“When an Israeli thinks you are mistaken,” writes organizational consultant Osnat Lautman in her books on Israeli business culture, “he simply says, ‘You’re wrong.’ When you ask for his opinion, he assumes you really want it, and gives you an honest and straightforward answer.”
For anyone who has worked with Israelis – or is Israeli – the next immediate thought is likely, ‘uh oh. Now what happened?’
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Although it’s 2019 and many business collaborations are already underway (and thriving), the gap between how business is done in Israel and how it is done internationally is wide, says Lautman.
Lautman’s book on Israeli business culture is an Amazon bestseller. It is also a popular choice in the duty-free bookstore at Ben Gurion International Airport outside Tel Aviv, according to its author.
“Non-Israeli business people buy it on their way home, after being here for a few days. They feel the need to buy this book to understand what just happened in their business meetings here,” Lautman tells NoCamels about her guide “Israeli Business Culture: Building Effective Business Relationship with Israelis.”
From manner of speaking to work habits to the importance – or lack thereof – of workplace hierarchy, understanding a person’s culture has a very important bearing on their way of doing business.
“Even if we speak English as a second language, we still need to understand that the roots are different. We grew up in a different place, we were taught differently, we think differently,” says Lautman. “We need to understand that those values bring different behavior and ideas to the work arena. We need to learn what advantages to take from each culture to the diverse working arrangement.”
In 2015, Intel USA made headlines when its internal guide to doing business in Israel was shared on Facebook by a local hire. “Israelis are generally fond of debate and will typically discuss any topic very passionately … visitors are often taken [a]back by the tone or loudness of the discussion,” read a slide from the Intel USA manual “Working with the Israelis.”
The Israeli response to Intel’s guide was one of giggles. Israelis laughed at themselves, laughed at how others saw them, and laughed at the situation as a whole.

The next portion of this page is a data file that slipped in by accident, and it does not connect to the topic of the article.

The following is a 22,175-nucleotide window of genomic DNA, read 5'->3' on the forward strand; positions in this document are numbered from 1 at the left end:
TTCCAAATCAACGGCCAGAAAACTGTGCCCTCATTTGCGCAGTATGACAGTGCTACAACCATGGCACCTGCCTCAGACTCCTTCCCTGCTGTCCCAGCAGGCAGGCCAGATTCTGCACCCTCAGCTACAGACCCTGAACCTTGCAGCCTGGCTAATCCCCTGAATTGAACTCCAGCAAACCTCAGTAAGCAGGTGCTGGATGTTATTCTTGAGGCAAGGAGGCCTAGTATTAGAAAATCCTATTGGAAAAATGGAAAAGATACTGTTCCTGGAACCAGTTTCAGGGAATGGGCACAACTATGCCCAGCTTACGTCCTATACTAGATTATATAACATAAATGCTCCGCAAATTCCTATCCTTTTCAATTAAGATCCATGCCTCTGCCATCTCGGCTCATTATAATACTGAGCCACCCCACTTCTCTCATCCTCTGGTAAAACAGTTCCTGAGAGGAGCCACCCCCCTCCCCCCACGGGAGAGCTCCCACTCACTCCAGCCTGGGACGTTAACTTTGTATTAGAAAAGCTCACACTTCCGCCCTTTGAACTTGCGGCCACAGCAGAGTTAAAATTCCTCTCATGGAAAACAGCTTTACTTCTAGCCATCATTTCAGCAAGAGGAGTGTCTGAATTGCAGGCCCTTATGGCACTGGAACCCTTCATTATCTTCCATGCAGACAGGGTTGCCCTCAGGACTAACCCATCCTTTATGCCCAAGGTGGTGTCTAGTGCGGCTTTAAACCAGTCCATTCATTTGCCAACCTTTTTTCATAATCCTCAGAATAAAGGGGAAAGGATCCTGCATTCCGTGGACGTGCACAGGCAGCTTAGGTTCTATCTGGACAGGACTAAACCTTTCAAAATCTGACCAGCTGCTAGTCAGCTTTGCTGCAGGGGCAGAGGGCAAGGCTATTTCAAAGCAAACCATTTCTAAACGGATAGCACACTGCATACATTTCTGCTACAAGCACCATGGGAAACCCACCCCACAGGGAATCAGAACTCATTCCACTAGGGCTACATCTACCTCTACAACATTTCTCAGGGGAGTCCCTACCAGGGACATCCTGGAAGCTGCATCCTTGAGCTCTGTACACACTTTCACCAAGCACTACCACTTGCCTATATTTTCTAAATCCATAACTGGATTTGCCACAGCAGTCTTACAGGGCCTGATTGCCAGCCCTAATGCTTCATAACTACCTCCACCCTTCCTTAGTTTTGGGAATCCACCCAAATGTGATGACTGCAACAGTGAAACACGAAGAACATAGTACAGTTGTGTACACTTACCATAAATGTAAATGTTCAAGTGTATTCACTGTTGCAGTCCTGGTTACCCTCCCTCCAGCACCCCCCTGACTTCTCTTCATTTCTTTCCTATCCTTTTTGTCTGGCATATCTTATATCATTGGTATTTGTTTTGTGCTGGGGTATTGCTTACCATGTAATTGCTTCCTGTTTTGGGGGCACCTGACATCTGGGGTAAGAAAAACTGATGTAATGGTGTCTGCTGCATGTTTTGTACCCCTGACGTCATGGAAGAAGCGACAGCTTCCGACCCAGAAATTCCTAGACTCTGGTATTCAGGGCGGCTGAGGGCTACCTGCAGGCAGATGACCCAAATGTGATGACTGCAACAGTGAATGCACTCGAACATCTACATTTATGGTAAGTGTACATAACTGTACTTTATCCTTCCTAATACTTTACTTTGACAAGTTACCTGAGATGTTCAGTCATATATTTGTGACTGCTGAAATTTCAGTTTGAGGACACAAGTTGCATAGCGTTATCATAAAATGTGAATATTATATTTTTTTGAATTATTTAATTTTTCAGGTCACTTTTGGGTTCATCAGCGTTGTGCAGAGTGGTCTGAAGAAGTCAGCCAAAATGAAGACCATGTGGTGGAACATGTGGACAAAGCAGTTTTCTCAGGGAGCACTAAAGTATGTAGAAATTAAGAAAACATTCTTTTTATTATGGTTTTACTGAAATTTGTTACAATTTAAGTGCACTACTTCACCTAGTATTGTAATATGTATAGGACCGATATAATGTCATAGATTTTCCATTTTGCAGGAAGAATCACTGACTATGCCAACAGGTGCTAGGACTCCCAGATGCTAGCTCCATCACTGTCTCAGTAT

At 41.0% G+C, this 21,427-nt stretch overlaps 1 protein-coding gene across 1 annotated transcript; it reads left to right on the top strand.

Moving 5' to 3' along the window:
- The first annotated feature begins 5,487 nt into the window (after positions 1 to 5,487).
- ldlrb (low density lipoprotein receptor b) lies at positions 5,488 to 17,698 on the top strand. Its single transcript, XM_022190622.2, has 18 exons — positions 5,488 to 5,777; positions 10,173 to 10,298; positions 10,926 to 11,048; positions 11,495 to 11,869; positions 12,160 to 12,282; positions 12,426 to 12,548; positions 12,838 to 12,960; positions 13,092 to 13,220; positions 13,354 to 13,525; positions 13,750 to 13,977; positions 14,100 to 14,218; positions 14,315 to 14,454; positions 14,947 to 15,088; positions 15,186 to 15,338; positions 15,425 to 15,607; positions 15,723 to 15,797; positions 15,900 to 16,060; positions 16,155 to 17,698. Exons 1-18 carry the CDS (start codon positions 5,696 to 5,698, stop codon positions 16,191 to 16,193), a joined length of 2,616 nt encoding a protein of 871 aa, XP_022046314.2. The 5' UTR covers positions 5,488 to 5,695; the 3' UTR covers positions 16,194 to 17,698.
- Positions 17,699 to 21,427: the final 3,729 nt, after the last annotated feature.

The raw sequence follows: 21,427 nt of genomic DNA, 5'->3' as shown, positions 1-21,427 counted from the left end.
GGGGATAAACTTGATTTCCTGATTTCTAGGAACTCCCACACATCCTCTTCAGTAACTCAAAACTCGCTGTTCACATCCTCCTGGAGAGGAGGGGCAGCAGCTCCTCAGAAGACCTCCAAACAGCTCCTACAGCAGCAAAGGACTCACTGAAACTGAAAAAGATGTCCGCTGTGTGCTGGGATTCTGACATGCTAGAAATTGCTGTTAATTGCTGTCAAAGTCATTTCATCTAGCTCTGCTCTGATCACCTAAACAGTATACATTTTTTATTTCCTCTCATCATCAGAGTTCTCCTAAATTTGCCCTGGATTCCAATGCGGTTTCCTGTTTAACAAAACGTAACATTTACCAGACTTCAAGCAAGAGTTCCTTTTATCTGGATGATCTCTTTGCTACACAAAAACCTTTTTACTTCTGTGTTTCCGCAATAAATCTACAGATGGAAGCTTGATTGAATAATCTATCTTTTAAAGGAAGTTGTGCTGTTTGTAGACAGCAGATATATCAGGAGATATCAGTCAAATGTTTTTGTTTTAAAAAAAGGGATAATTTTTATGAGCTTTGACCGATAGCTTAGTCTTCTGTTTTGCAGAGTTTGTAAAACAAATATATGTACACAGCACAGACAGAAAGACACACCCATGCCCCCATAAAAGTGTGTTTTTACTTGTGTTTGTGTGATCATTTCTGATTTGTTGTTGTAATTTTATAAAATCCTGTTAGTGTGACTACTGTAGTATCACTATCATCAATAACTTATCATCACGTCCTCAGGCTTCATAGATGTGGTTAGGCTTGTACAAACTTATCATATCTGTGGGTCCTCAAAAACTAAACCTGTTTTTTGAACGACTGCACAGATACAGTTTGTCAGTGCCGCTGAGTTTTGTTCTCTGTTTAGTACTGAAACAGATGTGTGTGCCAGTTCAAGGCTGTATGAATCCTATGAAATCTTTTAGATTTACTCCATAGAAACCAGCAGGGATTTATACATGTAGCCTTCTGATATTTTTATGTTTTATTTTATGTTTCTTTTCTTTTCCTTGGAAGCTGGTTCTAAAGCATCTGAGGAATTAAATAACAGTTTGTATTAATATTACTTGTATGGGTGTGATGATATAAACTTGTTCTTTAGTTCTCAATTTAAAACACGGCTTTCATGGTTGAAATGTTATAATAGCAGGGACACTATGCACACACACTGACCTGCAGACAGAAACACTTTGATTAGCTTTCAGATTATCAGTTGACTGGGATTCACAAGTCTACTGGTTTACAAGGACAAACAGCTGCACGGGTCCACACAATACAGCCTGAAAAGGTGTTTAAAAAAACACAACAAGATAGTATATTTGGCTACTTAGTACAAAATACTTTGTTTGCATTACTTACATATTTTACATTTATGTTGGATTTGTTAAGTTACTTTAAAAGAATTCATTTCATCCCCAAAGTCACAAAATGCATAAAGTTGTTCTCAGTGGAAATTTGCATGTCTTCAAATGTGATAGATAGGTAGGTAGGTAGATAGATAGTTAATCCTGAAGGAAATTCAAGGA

But Lautman, who is a cross-cultural expert and consults for firms, governments, and individuals, says that not understanding the other side, and how they view us, can potentially be detrimental in the world of business. She believes cultural understanding is critical for business success.
“Many Israelis do not understand how big the gap is. There’s still the point of view, ‘we’re the startup nation and people will get over it if we were a bit aggressive or too informal,’” says Lautman. “Those who want to grow their companies into multinational entities, with an Israeli at the head, need to educate themselves and understand the culture of the other. When we incorporate a business etiquette of listening, politeness, etc., in our dialogue, we will achieve great successes.”
Cultural bridge in the business arena
People want to do business with Israel thanks to the country’s name as a hotspot for innovation. But understanding Israeli business culture is not always easy for foreigners.
After living and working in the US for a few years, and making her own faux-pas in the corporate world, Lautman took it upon herself to help close the “deep cultural gap” that exists in the business arena.
In 2015, Lautman published her first book to help readers understand Israeli business culture and build effective business relationships with Israelis. It contained 95 pages. In 2018, a second edition with 231 pages hit Amazon and booksellers’ shelves.
The book “combines a practical manual with vast conceptual knowledge about the Israeli business culture. Understanding cultural differences in business and in daily life interactions are fundamental for global success,” Grisha Alroi-Arloser, CEO of AHK Israel – Israeli-German Chamber of Industry & Commerce, writes in a review.
“In our increasingly changing and interconnected business world, this book gives Israelis and non-Israelis alike an opportunity to learn how to work successfully among diverse groups,” writes Roy Bick, founder and VP of Operations at Moovit.
The newest book edition comprises case studies and stories from 350 people from around the world whom Lautman has interviewed regarding their experiences of working with Israelis.
Lautman says readers – be they investors or entrepreneurs, CEOs or marketers – will often email her with a list of their own experiences and request her help when doing business with Israelis.